HBO’s epic swords and scandals saga is finally out in the UK on Blu-ray and DVD today and you should buy it. It’s as simple as that.

Political intrigue and uncompromising violence are eager bedfellows and George R. R. Martin’s A Song of Ice and Fire novels have been ably adapted by showrunners David Benioff and D. B. Weiss to bring a complete world to the screen. It’s up there with HBO’s own Boardwalk Empire as a shining example of the power of big budget TV and from the very first episode it’ll have its talons lodged deep under your skin.

It’s a fearless and beautifully positioned series, one which will storm your preconceptions of fantasy TV (this is definitely not Xena: The Next Generation) and leave you genuinely excited for each new episode. The distinct narrative strands are perfectly balanced and threaten to cross over one another (this is NOT a good thing) and what is most surprising is that it is very surprising – we’ve seen many of these stories play out before but there are elements here which are done so well and serve the story so perfectly that it becomes something new and that’s rare indeed.

So, before you decide where to buy your copy (your only real decision in this arena) here are six reasons why you should be laughing as you part with your cash. There are a few spoilers hinted at here.

A whole world, beautifully made.

The many kingdoms of Westeros are beautifully rendered by the CG wizards behind the scenes and there’s a tangible air of reality to this fantasy series. Belfast, Malta and, to a particularly fine standard, Iceland make for a wild world over which the squabbles and skirmishes take place. The Wall in my own favourite and lies at the northernmost point of the Seven Kingdoms, a vast fortress protecting the inhabitants from the unknown wilds beyond. Not only does it look fantastic but provides solid dramatic relevance as the series progresses, becoming a metaphor for the fate of an important character.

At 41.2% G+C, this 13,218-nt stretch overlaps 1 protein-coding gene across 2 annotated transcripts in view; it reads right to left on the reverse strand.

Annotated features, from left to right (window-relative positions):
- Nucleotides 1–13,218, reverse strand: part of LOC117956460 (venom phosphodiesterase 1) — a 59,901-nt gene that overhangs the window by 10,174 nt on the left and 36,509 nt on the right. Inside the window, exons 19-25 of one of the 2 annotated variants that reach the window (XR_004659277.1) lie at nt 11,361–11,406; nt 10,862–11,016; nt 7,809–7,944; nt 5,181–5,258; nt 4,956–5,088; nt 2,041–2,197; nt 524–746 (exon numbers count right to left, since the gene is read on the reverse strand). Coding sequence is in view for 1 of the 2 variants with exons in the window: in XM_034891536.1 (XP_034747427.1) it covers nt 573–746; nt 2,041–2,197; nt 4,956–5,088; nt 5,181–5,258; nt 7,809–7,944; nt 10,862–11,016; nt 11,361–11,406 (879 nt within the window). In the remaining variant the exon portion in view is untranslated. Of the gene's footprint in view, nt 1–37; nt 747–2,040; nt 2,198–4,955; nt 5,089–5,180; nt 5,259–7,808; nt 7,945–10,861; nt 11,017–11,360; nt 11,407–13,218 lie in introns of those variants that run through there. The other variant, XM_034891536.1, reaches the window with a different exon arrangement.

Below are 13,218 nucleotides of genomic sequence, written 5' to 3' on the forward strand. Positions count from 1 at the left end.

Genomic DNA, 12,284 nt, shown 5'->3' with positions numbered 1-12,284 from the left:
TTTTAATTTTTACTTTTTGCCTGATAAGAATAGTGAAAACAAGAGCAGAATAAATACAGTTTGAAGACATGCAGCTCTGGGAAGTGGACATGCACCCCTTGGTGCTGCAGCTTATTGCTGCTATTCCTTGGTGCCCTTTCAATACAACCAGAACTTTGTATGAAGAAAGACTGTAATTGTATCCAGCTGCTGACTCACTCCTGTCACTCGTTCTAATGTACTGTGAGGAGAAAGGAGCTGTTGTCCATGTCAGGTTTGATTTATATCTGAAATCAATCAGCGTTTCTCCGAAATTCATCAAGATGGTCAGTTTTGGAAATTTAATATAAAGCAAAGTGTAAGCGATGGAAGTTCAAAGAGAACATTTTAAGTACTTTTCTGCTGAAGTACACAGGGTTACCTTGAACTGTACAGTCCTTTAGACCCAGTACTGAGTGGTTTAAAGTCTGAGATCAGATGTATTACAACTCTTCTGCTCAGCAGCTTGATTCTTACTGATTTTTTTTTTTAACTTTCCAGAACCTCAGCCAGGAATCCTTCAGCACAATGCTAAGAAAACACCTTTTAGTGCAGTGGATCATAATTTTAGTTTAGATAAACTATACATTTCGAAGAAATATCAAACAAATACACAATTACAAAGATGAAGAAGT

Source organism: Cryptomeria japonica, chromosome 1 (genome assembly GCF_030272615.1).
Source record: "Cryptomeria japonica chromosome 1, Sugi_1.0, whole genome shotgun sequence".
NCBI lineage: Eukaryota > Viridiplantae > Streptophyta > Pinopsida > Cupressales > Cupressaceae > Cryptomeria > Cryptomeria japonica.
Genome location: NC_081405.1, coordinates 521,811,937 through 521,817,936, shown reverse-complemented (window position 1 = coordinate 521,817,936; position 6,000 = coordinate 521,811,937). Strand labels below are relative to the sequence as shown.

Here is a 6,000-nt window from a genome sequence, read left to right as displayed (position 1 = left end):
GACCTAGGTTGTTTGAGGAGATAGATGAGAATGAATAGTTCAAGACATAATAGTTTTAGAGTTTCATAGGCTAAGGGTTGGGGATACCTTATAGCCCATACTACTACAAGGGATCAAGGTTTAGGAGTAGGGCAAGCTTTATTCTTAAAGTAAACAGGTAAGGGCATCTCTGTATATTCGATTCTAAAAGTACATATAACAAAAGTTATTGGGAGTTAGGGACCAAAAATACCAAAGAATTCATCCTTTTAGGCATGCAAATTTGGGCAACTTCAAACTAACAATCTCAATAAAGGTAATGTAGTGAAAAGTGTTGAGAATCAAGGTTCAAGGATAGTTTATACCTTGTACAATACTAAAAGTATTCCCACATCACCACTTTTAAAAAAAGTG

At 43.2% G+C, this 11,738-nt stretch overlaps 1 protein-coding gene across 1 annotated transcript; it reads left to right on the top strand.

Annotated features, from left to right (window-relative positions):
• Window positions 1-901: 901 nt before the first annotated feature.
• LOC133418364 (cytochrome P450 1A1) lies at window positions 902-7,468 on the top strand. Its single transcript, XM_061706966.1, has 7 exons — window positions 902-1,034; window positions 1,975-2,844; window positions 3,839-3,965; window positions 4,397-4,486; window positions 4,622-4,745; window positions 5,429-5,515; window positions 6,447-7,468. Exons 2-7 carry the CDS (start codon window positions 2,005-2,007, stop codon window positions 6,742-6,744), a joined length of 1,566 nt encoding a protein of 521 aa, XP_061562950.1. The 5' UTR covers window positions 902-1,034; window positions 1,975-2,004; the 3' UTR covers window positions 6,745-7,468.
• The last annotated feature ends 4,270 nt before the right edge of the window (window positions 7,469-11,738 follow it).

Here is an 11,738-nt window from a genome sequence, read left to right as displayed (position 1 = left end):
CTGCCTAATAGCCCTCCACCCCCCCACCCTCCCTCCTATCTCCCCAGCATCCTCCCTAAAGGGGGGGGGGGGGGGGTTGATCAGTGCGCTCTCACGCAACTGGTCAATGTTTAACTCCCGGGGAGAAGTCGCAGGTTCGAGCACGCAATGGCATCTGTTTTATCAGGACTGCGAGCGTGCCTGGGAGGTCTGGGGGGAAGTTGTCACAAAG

Sean Bean’s reluctant hero.

Ned Stark is our guide into the world of Game of Thrones and though Sean Bean does wear his medieval armour very well his conflicted and vulnerable warden is perhaps Bean’s best role in a long time.

Far more than the second coming of Boromir even when Bean’s character withdraws as the other characters take their place he is the beating heart of the show. Loyalty to the King and to his family he is problematic to the emerging powers that (will) be and as the story develops we see he is the gatekeeper to a far darker world as the titular games begin.

The boy at the window.

This happens early on in the series and to get into specifics would be to deny you the proper experience suffice to say a curious boy happens upon a brother and sister conspiring in a most inappropriate manner.

The scene in particular sets the tone for the series, and when it ends (again in a completely unexpected manner) you realise that punches are not being pulled and this is a brutal story being told. That this one scene has ramifications set to last the entire series gives an idea of the scope of  the world David Benioff and D. B. Weiss are creating from George R. R. Martin’s source material.

The very best television series may begin slowly, but have flashes of the greatness that is to come. Martin Sheen’s entrance in the pilot of The West Wing and the celebrations of the last seconds of legal drinking in HBO’s Boardwalk Empire are just two examples and in this almost unassuming scene draws a line in the sand before the rest of the series leaps over and runs as far away from it as possible.